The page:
Visualize the crankshaft spinning rapidly (5-6K). The spinning crank and inertia force the oil to the back of the crankcase. The cast-in "scraper" actually prevents the oil from dropping down the back wall of the case to the pickup. Combine this with frothing from the flywheel and you are not returning as much oil to the tank as the feed side of the pump is sending to the crank. After a period of time, the tank goes dry, the delivery of oil to the crank stops, and disaster.

If you allow the engine to slow, the air will release from the oil, the oil will migrate down the "shelf" (scraper casting) and into the small sump area to be returned back to the tank.

I believe I have not had a problem because excursions into the rpm stratosphere is usually in short bursts and the tank never runs dry before the pump is able to recover. I certainly recognize the problem, just deal with it differently. With the broad torque band of the Norton I don't find it necessary to keep it at high revs.
 
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OK...

Oil doesn't get sucked into the oil return side of the pump because it is busy keeping the inside of the sump covered with frothy deposits, which like a beer, have to sit a bit before they turn back into something worth slurping up...but how much of this oil can be possibly hanging onto the walls? Amount of oil for an oil change is perhaps here a point. Know some of you have a bit less oil in the tank than the stick tells you to put in, I always have filled to the max on the stick but never add oil between oil changes...air filter full of oil and wet puddle in front of rear wheel teaches some of us not to do that... :wink:

So maybe I have a bit more oil in there...could be. But picturing the entire oil amount all clinging to the walls of the sump and not enough going up the breather to land in the tank and keep the pump primed...uh....hard to imagine a dry tank at any time and any speed...unless the owner is over cautious and puts only half the oil in the tank that it calls for and then thrashes the heck out of the the poor machine. My point is...how much can possibly be sticking to the walls of the sump...or filling the head? A whole tank full? I can see what the beef is with the oil pickup in the sump, that's not the point. I have even, to be truthful, reduced my time in the above 5 grand zone due to this interesting point brought to my attention by the kind folks here in the forum...but I just can't see where all the oil could be kept busy covering sump walls or filling heads up and not leave enough to keep the pump busy. I know there is some obscure reason why it is said that you shouldn't fill the tank up to paar with the stick, but it fails me at the moment. Maybe my blessing is that I have no oil pressure gauge and that I don't thrash the bike except for blasting up through the gears every chance I get... :lol:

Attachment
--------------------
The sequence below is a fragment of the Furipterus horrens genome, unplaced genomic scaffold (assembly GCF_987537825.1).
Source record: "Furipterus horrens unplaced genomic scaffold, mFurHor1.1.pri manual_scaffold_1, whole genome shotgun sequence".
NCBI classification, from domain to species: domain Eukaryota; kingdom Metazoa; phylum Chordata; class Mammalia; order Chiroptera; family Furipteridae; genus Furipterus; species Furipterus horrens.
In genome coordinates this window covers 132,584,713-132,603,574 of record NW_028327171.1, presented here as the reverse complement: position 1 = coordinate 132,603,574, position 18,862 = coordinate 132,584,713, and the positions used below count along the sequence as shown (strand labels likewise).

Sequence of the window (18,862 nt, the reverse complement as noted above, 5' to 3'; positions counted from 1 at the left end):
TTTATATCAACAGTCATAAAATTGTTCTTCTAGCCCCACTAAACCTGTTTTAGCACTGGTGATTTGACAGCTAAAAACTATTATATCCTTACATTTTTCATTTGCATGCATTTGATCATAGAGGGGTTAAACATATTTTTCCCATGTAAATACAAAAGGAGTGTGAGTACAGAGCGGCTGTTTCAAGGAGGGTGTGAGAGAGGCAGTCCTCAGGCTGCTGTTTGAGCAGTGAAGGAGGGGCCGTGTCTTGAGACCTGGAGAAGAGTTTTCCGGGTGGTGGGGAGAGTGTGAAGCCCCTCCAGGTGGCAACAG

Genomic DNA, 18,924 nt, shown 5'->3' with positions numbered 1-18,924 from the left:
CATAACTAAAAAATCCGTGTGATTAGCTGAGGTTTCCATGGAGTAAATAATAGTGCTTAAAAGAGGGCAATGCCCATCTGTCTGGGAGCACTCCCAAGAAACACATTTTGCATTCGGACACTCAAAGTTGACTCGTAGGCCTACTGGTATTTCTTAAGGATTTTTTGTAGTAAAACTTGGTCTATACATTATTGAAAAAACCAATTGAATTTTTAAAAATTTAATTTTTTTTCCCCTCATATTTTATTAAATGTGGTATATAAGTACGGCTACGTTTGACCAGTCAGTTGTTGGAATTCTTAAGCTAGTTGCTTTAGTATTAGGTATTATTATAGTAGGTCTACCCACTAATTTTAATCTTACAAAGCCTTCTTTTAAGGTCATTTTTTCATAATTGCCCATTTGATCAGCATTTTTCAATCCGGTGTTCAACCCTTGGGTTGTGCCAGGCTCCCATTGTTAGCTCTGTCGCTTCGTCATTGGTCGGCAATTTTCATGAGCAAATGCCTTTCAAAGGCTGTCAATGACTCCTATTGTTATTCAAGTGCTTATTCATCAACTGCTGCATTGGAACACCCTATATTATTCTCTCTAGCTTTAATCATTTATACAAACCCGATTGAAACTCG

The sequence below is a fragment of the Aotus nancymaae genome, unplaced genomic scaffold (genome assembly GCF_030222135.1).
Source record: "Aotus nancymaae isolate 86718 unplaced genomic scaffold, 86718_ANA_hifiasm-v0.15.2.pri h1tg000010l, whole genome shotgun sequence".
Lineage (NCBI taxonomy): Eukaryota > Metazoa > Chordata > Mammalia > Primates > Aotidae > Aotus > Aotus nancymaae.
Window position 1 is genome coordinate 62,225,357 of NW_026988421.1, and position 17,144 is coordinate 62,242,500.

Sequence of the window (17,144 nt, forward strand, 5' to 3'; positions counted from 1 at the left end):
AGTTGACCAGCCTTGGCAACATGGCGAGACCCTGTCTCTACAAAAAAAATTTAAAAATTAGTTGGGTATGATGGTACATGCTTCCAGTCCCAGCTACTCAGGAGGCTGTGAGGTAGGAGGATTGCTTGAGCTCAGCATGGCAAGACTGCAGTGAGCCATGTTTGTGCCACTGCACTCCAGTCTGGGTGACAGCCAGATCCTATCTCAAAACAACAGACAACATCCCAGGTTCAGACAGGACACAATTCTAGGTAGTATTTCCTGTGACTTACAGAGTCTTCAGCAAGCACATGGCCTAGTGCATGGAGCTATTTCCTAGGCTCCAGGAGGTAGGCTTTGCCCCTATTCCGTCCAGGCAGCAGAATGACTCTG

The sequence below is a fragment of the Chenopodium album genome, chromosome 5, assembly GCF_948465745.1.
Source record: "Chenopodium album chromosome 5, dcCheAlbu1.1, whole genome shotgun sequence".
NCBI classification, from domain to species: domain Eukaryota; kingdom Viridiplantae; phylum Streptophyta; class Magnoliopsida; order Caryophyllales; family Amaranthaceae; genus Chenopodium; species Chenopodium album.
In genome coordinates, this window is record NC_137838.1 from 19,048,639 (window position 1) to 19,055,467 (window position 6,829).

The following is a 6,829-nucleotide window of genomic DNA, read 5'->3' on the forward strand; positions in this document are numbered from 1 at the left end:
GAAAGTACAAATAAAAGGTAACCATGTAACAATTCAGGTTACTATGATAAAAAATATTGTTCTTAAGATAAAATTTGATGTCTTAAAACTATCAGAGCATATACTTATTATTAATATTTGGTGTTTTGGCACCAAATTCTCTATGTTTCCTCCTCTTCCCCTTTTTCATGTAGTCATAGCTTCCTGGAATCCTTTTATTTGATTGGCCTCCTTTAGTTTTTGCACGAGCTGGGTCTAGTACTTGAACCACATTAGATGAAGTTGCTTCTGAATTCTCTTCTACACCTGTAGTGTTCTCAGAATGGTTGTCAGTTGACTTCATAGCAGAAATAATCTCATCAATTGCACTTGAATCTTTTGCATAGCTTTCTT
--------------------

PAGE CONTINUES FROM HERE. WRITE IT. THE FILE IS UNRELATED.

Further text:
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HEWHO, That was my first assumption, that all the oil had blown out the original breather as I ran both the 850 and original to the rear tag area, and I was out of oil! Thanks to the oil pressure gauge I saved the motor.
RON, I have always spun the Nortons up from the very my first Atlas, this is the first Norton that has really let me down. I enjoy keeping the local Ducks in sight on a Norton, although, obviously, not recently.
KIETH, I was referring to my years of involvement with these machines, and you are correct the earlier the better, at least for the 750's.
 
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Kates...

There was another thread on those nasty tubes that puke the oil out on the street....don't like em.
But mine has the later type that returns it to the tank so it can prime the pump, etc. I would have thought as you did, had I had one of those things though...logical assumption, but if it is indeed going back into the tank like mine does...my question stands...how much can possibly be on the sump walls and in the head? All of it? Unless there is too little to start out with.

I question the empty tank theories set here for discussion...not saying they aren't true, I've been wrong before, just wondering how they can be true. Perhaps for those of us that wish to thrash the old girl, it is time to just build an increased volume oil tank...cooler oil and more for the motor to play with... or do what they says to do, and machine off this offending thing in the sump...:wink:
 
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katescottageiom,

What is the advantage of running the breather into atmosphere (tag area), as opposed to venting it back to the oil tank per original design? The tank is vented as is. No pressure build up , as far as I can see. I can well understand the conditions where the Norton starts pushing oil out the breather. If it's dumped into the tank, then no oil loss. I've heard of some running a catch can. Isn't the oil tank already a catch can?